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Bill to repeal Cuba travel ban gains support
Question of the Day
A bipartisan group of senators is calling for the United States to end its almost five-decade ban on travel to Cuba, and they say they have the votes in Congress - after years of failed attempts - to pull it off.
Increased travel to Cuba will further the cause of democracy, advance human rights, and benefit U.S. agriculture and businesses, the lawmakers said Tuesday while introducing legislation to open the island nation for tourism.
“This policy has done nothing to weaken the Castro regime,” said Sen. Byron L. Dorgan, North Dakota Democrat and one of the bill’s four Senate lead sponsors. “It’s long past the time to change this ill-advised policy.”
The lawmakers said it was unfair and unwise foreign policy to restrict travel to Cuba while allowing Americans to visit other communist countries such as China and Vietnam.
“We have been trying the same thing [with Cuba] for over 40 years, and our strategy has not worked,” said Sen. Michael B. Enzi, Wyoming Republican and another bill co-sponsor. “It is time for a different policy - one that goes further than embargoes and restrictive and confusing travel policies.”
Mr. Dorgan said there are enough votes in both chambers to pass the legislation, although it’s expected to be opposed by conservative Republicans, including Sen. Mel Martinez of Florida, who immigrated to the United States from Cuba as a child.
“This is the time to support pro-democracy activists in Cuba, not provide the Castro regime with a resource windfall,” Mr. Martinez said.
Senate Majority Leader Harry Reid, Nevada Democrat, declined to predict whether the measure would succeed and would only acknowledge that he expected a vote.
“It’s rarely a year goes by since I’ve been in the Senate that we don’t have a vote on Cuba, and I’m sure this year will be no different,” Mr. Reid said in a dismissive way.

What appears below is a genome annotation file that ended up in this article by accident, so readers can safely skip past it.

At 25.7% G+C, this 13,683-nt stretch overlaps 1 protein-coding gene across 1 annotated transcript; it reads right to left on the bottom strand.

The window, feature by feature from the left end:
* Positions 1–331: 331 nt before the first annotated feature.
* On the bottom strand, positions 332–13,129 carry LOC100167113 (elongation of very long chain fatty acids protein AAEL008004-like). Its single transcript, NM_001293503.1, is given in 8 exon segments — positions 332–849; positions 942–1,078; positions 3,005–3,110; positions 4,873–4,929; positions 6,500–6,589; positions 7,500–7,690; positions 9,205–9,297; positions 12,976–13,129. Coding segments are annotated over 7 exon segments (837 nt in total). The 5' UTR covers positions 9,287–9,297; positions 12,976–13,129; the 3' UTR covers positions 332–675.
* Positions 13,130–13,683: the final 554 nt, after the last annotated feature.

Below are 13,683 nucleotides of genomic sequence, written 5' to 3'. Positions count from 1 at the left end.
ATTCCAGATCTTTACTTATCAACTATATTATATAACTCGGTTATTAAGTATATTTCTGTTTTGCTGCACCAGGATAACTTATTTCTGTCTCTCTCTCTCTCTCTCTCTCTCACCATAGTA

The bill would let Americans travel to Cuba under the same terms that cover most of the world: freely with required papers, with exceptions for war, imminent danger to public health or threats to the physical safety of U.S. travelers. Sens. Christopher J. Dodd, Connecticut Democrat, and Richard G. Lugar of Indiana, the ranking Republican on the Senate Foreign Relations Committee, also co-sponsored the measure.
Reps. Bill Delahunt, Massachusetts Democrat, and Jeff Flake, Arizona Republican, have an identical bill in the House with 120 co-sponsors.
The measure has the backing of trade and farm associations, who have eyed Cuba for its potential business opportunities since trade and travel bans were imposed shortly after Fidel Castro took power in 1959.
“Denying American workers and farmers the chance to sell their goods in Cuba goes against America’s values and delivers commercial opportunities to other countries,” said Myron Brilliant, U.S. Chamber of Commerce senior vice president for international affairs.
Florida’s influential Cuban-American community, which traditionally supports the Republican Party and strongly opposes normalizing relations with Cuba under a Castro regime, for years have rallied against attempts to lift or loosen travel restrictions with the island nation.
But the aging Mr. Castro relinquished power to his brother, Raul, last year. And President Obama is more willing to opening contact with Cuba than previous administrations.
The Obama administration last month returned travel restrictions to the Cuba to pre-Bush-era level, meaning Cuban-Americans can now visit their relatives on the island once per year.
The confidence expressed by lawmakers supporting the bill comes at a time when attitudes toward the decades-long U.S. trade embargo against Cuba are changing, said Tomas Bilbao, executive director of the Cuba Study Group.
The critics’ “argument is that this a unilateral concession to the Cuban regime,” Mr. Bilbao said. “I would say this is a restoration of the rights of Americans.”
• Carmen Gentile contributed to this article from Miami.
About the Author
Sean Lengell covers Congress and national politics and can be reached at firstname.lastname@example.org.
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